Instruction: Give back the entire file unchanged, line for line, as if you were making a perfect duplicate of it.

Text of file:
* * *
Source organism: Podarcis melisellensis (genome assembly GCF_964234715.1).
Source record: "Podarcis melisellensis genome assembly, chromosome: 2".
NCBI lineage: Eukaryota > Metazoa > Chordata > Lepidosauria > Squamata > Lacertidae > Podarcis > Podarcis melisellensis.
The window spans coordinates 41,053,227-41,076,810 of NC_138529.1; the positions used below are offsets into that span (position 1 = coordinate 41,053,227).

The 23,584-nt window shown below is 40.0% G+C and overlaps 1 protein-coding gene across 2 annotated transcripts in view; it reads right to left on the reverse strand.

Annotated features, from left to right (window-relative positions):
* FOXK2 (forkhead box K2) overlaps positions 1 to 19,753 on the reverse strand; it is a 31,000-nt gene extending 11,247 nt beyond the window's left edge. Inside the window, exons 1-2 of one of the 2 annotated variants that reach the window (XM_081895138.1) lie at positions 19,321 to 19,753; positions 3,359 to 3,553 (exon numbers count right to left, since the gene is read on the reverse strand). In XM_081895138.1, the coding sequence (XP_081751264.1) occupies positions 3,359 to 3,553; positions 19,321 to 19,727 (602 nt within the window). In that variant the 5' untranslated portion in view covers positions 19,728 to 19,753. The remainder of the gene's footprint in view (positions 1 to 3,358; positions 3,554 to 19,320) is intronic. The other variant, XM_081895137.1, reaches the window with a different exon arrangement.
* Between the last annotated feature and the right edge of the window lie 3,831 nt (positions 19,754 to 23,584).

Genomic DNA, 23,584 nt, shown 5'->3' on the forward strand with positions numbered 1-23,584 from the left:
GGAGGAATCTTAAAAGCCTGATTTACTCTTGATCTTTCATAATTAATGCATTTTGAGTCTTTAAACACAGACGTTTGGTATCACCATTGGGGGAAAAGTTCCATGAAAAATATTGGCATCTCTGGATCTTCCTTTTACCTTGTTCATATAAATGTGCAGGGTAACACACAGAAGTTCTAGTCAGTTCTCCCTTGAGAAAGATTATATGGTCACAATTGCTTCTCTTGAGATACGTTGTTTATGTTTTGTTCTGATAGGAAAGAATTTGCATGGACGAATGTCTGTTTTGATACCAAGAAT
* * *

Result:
Source organism: Podarcis melisellensis (genome assembly GCF_964234715.1).
Source record: "Podarcis melisellensis genome assembly, chromosome: 2".
NCBI lineage: Eukaryota > Metazoa > Chordata > Lepidosauria > Squamata > Lacertidae > Podarcis > Podarcis melisellensis.
The window spans coordinates 41,053,227-41,076,810 of NC_138529.1; the positions used below are offsets into that span (position 1 = coordinate 41,053,227).

The 23,584-nt window shown below is 40.0% G+C and overlaps 1 protein-coding gene across 2 annotated transcripts in view; it reads right to left on the reverse strand.

Annotated features, from left to right (window-relative positions):
* FOXK2 (forkhead box K2) overlaps positions 1 to 19,753 on the reverse strand; it is a 31,000-nt gene extending 11,247 nt beyond the window's left edge. Inside the window, exons 1-2 of one of the 2 annotated variants that reach the window (XM_081895138.1) lie at positions 19,321 to 19,753; positions 3,359 to 3,553 (exon numbers count right to left, since the gene is read on the reverse strand). In XM_081895138.1, the coding sequence (XP_081751264.1) occupies positions 3,359 to 3,553; positions 19,321 to 19,727 (602 nt within the window). In that variant the 5' untranslated portion in view covers positions 19,728 to 19,753. The remainder of the gene's footprint in view (positions 1 to 3,358; positions 3,554 to 19,320) is intronic. The other variant, XM_081895137.1, reaches the window with a different exon arrangement.
* Between the last annotated feature and the right edge of the window lie 3,831 nt (positions 19,754 to 23,584).

Genomic DNA, 23,584 nt, shown 5'->3' on the forward strand with positions numbered 1-23,584 from the left:
GGAGGAATCTTAAAAGCCTGATTTACTCTTGATCTTTCATAATTAATGCATTTTGAGTCTTTAAACACAGACGTTTGGTATCACCATTGGGGGAAAAGTTCCATGAAAAATATTGGCATCTCTGGATCTTCCTTTTACCTTGTTCATATAAATGTGCAGGGTAACACACAGAAGTTCTAGTCAGTTCTCCCTTGAGAAAGATTATATGGTCACAATTGCTTCTCTTGAGATACGTTGTTTATGTTTTGTTCTGATAGGAAAGAATTTGCATGGACGAATGTCTGTTTTGATACCAAGAAT